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Desktop/Mobile: Google Pixelbook, The Geezer and the Penguin, ThinkPad Anniversary, Pixel 2 and Purism’s Linux Phone

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  • Google Pixelbook hands-on: Stunning hardware with the usual limited OS

    The Google Pixelbook is the latest in a line of flagship Chrome OS laptops that are extremely nice and extremely expensive. If it ran anything other than Chrome OS, it would be a top-tier laptop, but it does run Chrome OS, so for $1,000, it's kind of a hard sell.

    Boy, is it a sharp piece of hardware. It's wrapped in aluminum, like previous Chromebook Pixels. The palm rest is covered in a rubbery silicon pad, which feels fantastic to rest your wrists on while typing. It also serves as a great gripping point when you fold the laptop into its various modes. Hopefully this surface can stand up to the wear and tear of a laptop palm rest.

    The back has a top glass panel, just like the Pixel Phones, which serves to let wireless signals in and out. The screen has a glass cover, too, along with the trackpad. The Google Hardware division is clearly working hard to make its products look like a cohesive family, and you can tell the basis for the Pixelbook's back design is the white-and-silver Google Pixel. Just like the phone, the laptop has a silver-colored metal body with a contrasting, white-colored glass back. The only problem is that the silver/white color scheme only matches last year's Google Pixel. This year, a silver body is not an option on the Pixel 2. So close, Google!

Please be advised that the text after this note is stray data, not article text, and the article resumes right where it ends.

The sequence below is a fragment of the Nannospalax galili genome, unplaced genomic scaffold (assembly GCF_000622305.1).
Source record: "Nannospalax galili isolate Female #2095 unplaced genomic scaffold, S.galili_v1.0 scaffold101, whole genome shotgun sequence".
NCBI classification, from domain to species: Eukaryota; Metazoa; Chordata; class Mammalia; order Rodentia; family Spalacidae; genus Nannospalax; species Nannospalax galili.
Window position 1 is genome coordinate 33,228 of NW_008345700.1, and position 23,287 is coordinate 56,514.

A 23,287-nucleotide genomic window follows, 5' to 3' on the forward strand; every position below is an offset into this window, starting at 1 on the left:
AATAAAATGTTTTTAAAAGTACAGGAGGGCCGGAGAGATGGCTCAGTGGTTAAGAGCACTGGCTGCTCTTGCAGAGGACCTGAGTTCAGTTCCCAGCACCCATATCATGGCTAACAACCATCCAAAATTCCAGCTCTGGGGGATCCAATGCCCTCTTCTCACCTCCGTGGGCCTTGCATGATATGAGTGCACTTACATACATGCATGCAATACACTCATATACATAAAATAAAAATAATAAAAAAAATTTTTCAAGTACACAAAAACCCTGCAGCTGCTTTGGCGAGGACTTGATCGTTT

• The Geezer and the Penguin

    Microsoft was not interested in giving away any secrets, of course, but I found there was a whole different system called Linux that was famous for revealing every detail of how its software operated.

    At the time, Linux was often described in the general press as being for geeks only, but all the people who seemed to know something about it said Linux just took a bit of learning-by-experience – you didn't have to be an IT expert. In my archives I've saved an article from 2007 in PC Magazine by Neil Randall titled "Linux – you can do it!" That's the one that really gave me hope.

  • Lenovo Unwraps the 25th Anniversary ThinkPad [Ed: much to celebrate though?]

    Lenovo chose to unwrap the limited-edition anniversary version of its most famous laptop on the ThinkPad’s 25th birthday

  • Lenovo’s 25th Anniversary ThinkPad brings back the keyboard we love
  • 6 Times Google Made Fun Of Apple At Pixel 2 Launch Event
  • 6 Best Free Android Music Players : 2017 Edition

  • Crowdfunder for a free/open phone crosses $1M mark

    One of the holy grails of free and open computing is a really great free/open phone; it's been tried many times before without much success, but a new crowdfunder from Purism (who make a pretty great free/open laptop) has just crossed the $1,000,000 mark and is on track to hit its target of $1.5M in the next 18 days.

  • Purism’s Linux Phone Crowdfunder Just Passed $1 Million

More in Tux Machines

today's howtos/technical

Graphics: X.Org Foundation Board of Directors and Vulkan

  • Six Candidates Are Vying For This Year's X.Org Foundation Board
    There are six candidates running for this year's X.Org Foundation Board of Directors with four seats being open this election. Those six candidates for this year's X.Org elections include Eric Anholt (Broadcom), Robert Foss (Collabora), Bryce Harrington (Samsung), Keith Packard (HP), Laurent Pinchart (Ideas on Board), and Harry Wentland (AMD).
  • Vulkan 1.1.71 Released As The First Update To Vulkan 1.1